Forex Trading vs Stock Trading For 2021
Forex trading and stock trading are the two most accessible financial markets for average retail investors. In most regions of the world, the average person can choose from dozens of forex brokers and stockbrokers; even our website features almost 30 brokers.
There is a difference between stock trading and investing in stocks. Investing is buying an asset and holding it for years and even decades to benefit from its long-term price appreciation. In contrast, trading is buying and selling goods for short term profits, typically over a timespan of a day or a week.
Traders typically use derivatives like contracts-for-difference (CFDs) and options or use margin trading accounts to get more exposure and potentially profit from smaller price movements during a single trading session. Derivatives let traders short-sell, meaning you can profit from prices falling, not just rising.
Supposing you have access to reliable online brokerages offering stocks and forex, how can you decide which one to trade? There are a few factors to consider; risk tolerance, investment horizon, the trading strategy that suits your personality, how much time you have to allocate and others.
This article explores the differences between trading forex and trading stocks and will help you determine which asset class is right for you.
Stocks Vs Forex Summary:
- Markets Hours
- Liquidity Stocks vs Forex
- Number of Tradable Instruments
- Stock and Forex Trading Leverage
- FX & Stock Trading Strategies
- Currency Risk
What is the Difference Between Stocks and Forex?
On the surface, it might seem the differences between stocks and forex are trivial. For example, the price of stocks and forex are influenced by supply and demand, bid and ask prices constantly rising and falling; the trading platforms look very similar with the same indicators and order types. However, there is a lot of difference between the two markets.
Stocks are only available to trade when the stock exchange is open.
Most stock exchanges are open during business hours in the country where it is located.
For example, the New York Stock Exchange is open Monday through Friday from 9:30 am to 4:00 pm Eastern Time, and the London Stock Exchange is open Monday through Friday from 8:00 am to 4:30 pm UK time.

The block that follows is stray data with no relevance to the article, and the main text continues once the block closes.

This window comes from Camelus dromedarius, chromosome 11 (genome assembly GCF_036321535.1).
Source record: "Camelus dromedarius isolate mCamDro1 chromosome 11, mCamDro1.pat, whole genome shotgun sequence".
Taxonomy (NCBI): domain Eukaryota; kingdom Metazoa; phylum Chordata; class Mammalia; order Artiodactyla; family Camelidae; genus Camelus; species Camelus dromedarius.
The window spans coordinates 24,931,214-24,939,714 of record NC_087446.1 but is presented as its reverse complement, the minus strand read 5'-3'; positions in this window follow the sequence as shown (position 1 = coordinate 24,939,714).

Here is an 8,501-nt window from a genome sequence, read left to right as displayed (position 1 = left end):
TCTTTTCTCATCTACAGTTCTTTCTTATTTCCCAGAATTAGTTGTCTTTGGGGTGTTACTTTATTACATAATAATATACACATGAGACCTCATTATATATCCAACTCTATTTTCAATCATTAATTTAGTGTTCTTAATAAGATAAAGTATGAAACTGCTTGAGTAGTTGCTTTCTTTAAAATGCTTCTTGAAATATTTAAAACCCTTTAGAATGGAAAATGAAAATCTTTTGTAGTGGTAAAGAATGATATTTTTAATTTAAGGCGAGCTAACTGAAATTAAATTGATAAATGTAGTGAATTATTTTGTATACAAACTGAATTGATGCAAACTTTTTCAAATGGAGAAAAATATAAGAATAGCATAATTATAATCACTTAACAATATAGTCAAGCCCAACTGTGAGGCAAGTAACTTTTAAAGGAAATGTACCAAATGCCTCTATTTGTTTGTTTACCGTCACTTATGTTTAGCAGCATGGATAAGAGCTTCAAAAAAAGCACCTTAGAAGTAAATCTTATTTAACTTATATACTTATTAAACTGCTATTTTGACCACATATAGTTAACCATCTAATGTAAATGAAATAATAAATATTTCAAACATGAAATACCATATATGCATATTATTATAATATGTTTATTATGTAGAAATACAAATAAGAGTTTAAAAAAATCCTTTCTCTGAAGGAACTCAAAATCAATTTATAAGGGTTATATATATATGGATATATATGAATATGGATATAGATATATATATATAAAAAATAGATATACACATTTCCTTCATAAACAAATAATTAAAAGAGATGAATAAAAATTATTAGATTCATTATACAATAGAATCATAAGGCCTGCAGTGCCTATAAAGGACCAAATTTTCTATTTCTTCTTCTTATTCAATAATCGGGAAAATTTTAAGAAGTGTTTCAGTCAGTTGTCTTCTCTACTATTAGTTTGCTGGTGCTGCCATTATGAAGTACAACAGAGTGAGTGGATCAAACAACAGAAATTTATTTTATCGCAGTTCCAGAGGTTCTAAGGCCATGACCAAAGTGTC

Most exchanges are open for several hours per day, and some stock exchanges like the Tokyo Stock Exchange have a one-hour lunch break.
Most stock exchanges have extended trading sessions that last for a couple of hours before and after the official opening and closing bell.
However, liquidity is much thinner during extended sessions. A major drawback of the stock market is that you can’t close positions when the market is closed.
In contrast, the forex market is open 24 hours a day, five days per week, excluding major bank holidays like Christmas Day and New Years Day.
The forex market opens at 8:00 am Monday in Sydney and closes at 5:00 pm Friday in New York. Therefore, the forex market is available at any time of the day.
However, just because the forex market is open doesn’t mean it’s always an optimal time to trade every currency.
For example, there is more liquidity for the Australian dollar versus Japanese yen during the Asian trading session than the Europe or US trading session.
Many traders find when the Europe and US sessions overlap the best time to trade.
That’s because when the regional trading sessions overlap, the markets are most active, and the prices are more volatile.
When two markets are open simultaneously, there are more participants, more volume and liquidity, news and events and therefore, more price volatility.
Liquidity Stocks vs Forex
Liquidity refers to how easily an asset can be sold.
For example, real estate is not considered a liquid asset because it can take several months to sell a property.
The forex market is the most liquid market in the world, as nothing is more liquid than cash itself.
The stock market, while considered liquid, isn’t as liquid as the Forex market.
It’s worth noting that not all currencies or stocks are as liquid as each other.